Imagine a place where the roads change constantly and last month's map may be completely out of date. That's the ocean. Knowing where the currents were a week ago won't help a ship captain chart the best course or a clean-up crew anticipate where an oil spill is heading nearly as much as knowing where the currents are today.
Take Captain Karl Greig, for example, who skippers a large anchor-handling towing supply boat in the Gulf of Mexico. He works for Edison Chouest Offshore moving oil rigs from one spot to another as they search for oil and natural gas. Each rig comes with eight to 12 anchors along with heavy chain and steel cables. Top towing speed is two to four knots, about as fast as strong ocean currents.
Greig needs up-to-the minute information on ocean currents and now he can get it, thanks to near real-time ocean altimetry. Greig now regularly taps into the Web site of the University of Colorado's Center for Astrodynamics Research, where the latest satellite measurements of sea surface height are used to create maps showing the location, direction and speed of currents in the Gulf of Mexico.
Greig calculated that this information helped him shorten his towing time on one 724-kilometer (425-mile) tow trip last year by more than 50 hours. "I was able to adjust my course to avoid towing into the Loop Currents and to get one astern of us and increase our tow speed by almost two knots," says Greig. "That saved the company chartering the equipment a considerable amount of money."
Currents follow the ocean's ever-changing landscape. The best way to map global ocean currents is from space with altimetry, measurements of sea surface topography. NASA satellites have been making continuous measurements of ocean altimetry since 1992 beginning with the launch of Topex/Poseiden followed by Jason. Now four different international satellites orbit Earth making continuous measurements of sea surface height. The data are available to the public free of charge.
Scientists were quick to use altimetry data for studies ranging from long-term climate change to predicting the next El Niņo. For most researchers, the month it took for satellite data to be downloaded, processed and delivered wasn't a problem.
However, with the advent of near real-time altimetry data just a few years ago and Web sites that offer help in how to use it, a whole new group of people, such as Captain Greig, are taking advantage of this new information both for work and for pleasure. Near real-time altimetry, as global positioning has already done, is working its way from the military and scientific spheres into everyday life.
"I couldn't do my job without it," says oceanographer Jenifer Clark, "I use it all over the world for yacht races." Clark, who half jokingly calls herself "the AAA of the ocean," runs her own company preparing real-time ocean charts for sailboat racing, ocean cruising, fisheries and other uses. She uses a variety of sources, including buoys and satellite sea surface temperature measurements and altimetry, to create her charts.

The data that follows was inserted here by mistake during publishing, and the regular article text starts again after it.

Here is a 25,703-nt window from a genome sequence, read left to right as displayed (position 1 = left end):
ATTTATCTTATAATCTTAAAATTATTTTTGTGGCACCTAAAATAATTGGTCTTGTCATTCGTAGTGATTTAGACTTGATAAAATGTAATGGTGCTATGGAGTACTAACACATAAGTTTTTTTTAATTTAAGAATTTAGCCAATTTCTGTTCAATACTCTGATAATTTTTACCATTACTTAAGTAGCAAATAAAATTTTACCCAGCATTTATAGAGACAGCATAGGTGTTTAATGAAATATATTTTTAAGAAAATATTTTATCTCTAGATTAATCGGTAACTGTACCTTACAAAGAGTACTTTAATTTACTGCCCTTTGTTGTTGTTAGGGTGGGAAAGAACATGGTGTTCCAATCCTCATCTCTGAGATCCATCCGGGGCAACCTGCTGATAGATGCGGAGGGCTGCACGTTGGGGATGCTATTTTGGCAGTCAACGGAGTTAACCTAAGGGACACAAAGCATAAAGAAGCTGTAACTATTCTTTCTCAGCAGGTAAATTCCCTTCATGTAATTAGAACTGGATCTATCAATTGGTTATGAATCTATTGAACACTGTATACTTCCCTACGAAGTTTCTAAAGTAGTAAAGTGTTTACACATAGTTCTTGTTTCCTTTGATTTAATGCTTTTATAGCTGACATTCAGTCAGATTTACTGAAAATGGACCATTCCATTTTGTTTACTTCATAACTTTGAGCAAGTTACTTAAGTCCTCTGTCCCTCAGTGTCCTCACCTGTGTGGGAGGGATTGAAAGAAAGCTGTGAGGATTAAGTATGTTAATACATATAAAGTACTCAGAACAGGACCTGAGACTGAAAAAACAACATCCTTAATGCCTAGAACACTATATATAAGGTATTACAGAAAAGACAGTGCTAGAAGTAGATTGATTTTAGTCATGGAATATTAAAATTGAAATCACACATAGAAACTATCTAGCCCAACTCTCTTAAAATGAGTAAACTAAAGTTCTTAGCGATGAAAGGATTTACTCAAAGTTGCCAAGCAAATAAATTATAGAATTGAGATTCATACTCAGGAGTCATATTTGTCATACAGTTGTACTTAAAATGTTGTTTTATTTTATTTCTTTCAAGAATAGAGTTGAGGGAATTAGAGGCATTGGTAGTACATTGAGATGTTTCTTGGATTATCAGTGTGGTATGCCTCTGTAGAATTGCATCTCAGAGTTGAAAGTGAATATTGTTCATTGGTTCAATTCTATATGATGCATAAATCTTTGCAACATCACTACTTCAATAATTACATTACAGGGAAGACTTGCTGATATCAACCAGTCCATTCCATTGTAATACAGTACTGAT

Near real-time altimetry data also helped Spanish authorities deal with the massive oil spill caused when the oil tanker Prestige broke apart and sank in November 2002. Within hours of the ship's sinking, the U.S. Navy's research laboratory began providing current information for those in charge of clean up.
The laboratory now produces a daily 72-hour forecast of ocean currents for the area based on computer models that assimilate different types of satellite data, including sea-surface temperature measurements and ocean altimetry.
"It is critical to have near real-time observations," says Greg Jacobs, head of the Ocean Dynamics and Prediction Branch of the Naval Research Laboratory Stennis Space Center. "You have the same problems predicting ocean currents as predicting the weather. It's the 'butterfly effect' -- over time, a small change in one place can grow through time to completely alter the flow in another area," explains Jacobs.
"If we didn't have constant observations, we wouldn't have any idea about what the currents or the weather would be like a week from now." The Naval Research Laboratory's public Web site has a wide range of users, including fishermen, sailors and oil companies, according to Jacobs.
Sources of near real-time ocean altimetry are growing along with the number of users. However, being able to use satellite data does require skill. "The learning curve is pretty steep," says Robert Leben, associate research professor at the University of Colorado's Center for Astrodynamics Research.
"The ocean is a complicated fluid system." Many altimetry data users, especially industry, turn to consultants to help them translate the data into the specific information they need, he says.
But, he adds, learning to read satellite maps of ocean currents is not unlike learning to understand a weather map. "If you work at it, you can figure out how to get the information you're looking for," Leben says, "and there are a lot of resources on the Web to help."
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Breakthrough Mine-Detection Turns Ocean Floor "Transparent"
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Since 1776, when naval mines were invented, navies have rightfully feared the stealthy and relatively simple weapons, which can disable or destroy warships and paralyze vital shipping. Navies worldwide employ a host of mine-detection technologies and techniques, most of them complicated, expensive, and far from perfect. So a simpler, more effective method for detecting these mines, developed by a physicist at North Carolina State University, could make big waves in naval headquarters around the globe.
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